Eli Apple may not garner the attention of his teammate Lattimore or be as fluid in coverage, but the 4th year pro gives the Saints an extremely talented tandem at corner. Apple may not be the prototypical shutdown cornerback, but he is physical, has solid ball skills, and has the athleticism to match up with most receivers. While his physicality will sometimes draw penalties, Apple tied for the team lead with two interceptions and was second with 9 pass breakups in just ten games with New Orleans last season. While Lattimore did a spectacular job against Tampa Bay's Evans last week, Apple was equally impressive against the Buccaneers rising star Chris Godwin. He had a spectacular interception reversed by a penalty, but kept the talented Buccaneers receiver well in check, limiting a deep Tampa passing attack.

Dallas Cowboys v New Orleans Saints Photo by Jonathan Bachman/Getty Images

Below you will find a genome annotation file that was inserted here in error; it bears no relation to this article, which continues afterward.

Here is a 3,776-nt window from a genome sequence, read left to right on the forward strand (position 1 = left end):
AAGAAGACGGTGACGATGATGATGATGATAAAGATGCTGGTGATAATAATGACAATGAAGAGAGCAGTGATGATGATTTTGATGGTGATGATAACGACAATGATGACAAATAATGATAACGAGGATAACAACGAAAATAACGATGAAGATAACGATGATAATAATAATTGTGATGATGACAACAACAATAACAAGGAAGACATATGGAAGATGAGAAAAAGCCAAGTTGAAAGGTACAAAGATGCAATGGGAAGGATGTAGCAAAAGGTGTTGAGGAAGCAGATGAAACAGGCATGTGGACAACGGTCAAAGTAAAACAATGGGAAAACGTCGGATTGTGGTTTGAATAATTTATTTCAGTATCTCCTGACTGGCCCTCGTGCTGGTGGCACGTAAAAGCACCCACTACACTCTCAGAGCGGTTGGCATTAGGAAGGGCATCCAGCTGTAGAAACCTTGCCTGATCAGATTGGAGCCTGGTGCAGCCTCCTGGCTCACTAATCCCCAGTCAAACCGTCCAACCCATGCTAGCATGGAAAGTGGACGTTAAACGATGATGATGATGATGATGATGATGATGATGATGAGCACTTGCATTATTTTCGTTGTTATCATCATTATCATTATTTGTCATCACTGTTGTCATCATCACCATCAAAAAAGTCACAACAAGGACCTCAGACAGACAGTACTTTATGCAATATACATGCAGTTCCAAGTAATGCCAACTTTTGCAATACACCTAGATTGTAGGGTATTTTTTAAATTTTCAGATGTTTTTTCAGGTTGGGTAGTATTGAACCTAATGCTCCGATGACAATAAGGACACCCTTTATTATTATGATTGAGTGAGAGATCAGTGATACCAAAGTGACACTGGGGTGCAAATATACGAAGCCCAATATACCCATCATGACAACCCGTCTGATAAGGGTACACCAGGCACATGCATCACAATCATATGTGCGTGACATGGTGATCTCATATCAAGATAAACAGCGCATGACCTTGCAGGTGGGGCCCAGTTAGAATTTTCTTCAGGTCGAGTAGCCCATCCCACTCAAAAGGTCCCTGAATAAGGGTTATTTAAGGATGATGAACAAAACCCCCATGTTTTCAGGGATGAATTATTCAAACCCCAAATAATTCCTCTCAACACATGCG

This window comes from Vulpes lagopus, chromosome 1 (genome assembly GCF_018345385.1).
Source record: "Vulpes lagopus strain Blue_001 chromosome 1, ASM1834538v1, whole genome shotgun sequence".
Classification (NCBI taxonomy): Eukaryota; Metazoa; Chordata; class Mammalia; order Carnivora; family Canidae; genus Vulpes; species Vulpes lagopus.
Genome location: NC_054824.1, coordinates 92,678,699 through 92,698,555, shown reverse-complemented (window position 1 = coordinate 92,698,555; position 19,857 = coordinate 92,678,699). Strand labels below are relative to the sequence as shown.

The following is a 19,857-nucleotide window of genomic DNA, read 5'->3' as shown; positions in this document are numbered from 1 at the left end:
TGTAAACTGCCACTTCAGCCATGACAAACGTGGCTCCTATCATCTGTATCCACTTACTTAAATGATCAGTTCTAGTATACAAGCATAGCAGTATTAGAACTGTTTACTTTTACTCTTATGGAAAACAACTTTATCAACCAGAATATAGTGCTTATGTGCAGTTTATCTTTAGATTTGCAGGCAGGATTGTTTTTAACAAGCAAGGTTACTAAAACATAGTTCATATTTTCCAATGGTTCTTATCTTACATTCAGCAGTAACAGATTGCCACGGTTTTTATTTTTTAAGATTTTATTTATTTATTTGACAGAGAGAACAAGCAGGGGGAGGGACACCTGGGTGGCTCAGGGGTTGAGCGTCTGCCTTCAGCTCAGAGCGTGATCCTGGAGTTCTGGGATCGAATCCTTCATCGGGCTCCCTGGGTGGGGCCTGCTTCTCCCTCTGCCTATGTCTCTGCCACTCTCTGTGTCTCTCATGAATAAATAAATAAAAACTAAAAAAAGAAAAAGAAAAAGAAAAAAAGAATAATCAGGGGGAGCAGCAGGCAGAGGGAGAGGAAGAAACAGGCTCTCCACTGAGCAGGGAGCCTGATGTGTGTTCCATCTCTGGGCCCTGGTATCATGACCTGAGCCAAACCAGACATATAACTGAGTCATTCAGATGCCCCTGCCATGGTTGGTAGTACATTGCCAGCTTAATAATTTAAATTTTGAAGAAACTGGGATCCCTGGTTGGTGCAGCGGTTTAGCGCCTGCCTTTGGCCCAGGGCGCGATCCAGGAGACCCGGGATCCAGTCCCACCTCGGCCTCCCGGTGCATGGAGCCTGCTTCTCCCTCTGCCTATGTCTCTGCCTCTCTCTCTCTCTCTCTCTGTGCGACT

Despite the low ranking against the pass in 2018, this is the same New Orleans secondary that held 6 of 9 opponents to less than 210 yards through the air down the stretch of the year. The Saints defensive backs are certainly benefiting from heavy pressure generated by the defense up front. Particularly from an elite and deep defensive line, allowing coordinator Dennis Allen to keep an extra defender in coverage at times and making a blitz that much more effective. To be fair though, some of the sacks and pressures have actually been due to outstanding coverage in recent weeks, causing opposing quarterbacks to hold onto the ball longer. Big plays through the air nearly cost New Orleans a win against Houston in the season opener. The Saints mostly contained Jared Goff and the Rams passing attack in week two, but a number of penalties and two throws totaling 124 yards would lead to their downfall. Since then the Saints have greatly fortified their coverage. Seattle's Russell Wilson did pass for over 400 yards in a week three Saints win, but over 250 of that came in the second half with Seattle trailing by 20 points. New Orleans would hold Wilson to just 50% completion percentage over the last two quarters though, while also having two interceptions brought back by penalty. The Saints have played suffocating pass defense over the last two games. New Orleans held a red-hot Dallas quarterback Dak Prescott to just 223 yards and no scores while picking him off once and making Cooper a nonfactor. Last Sunday's win over Tampa Bay saw New Orleans not only contain Godwin and completely shut down Evans, but hold Buccaneers quarterback Jameis Winston to only 10 of 21 for 133 yards until a meaningless last minute drive. The Saints outstanding defensive line and All-Pro play from Davis at linebacker already make this defense a formidable challenge for any offense they face. Continued standout play from the secondary elevates the entire defense to a championship level unit.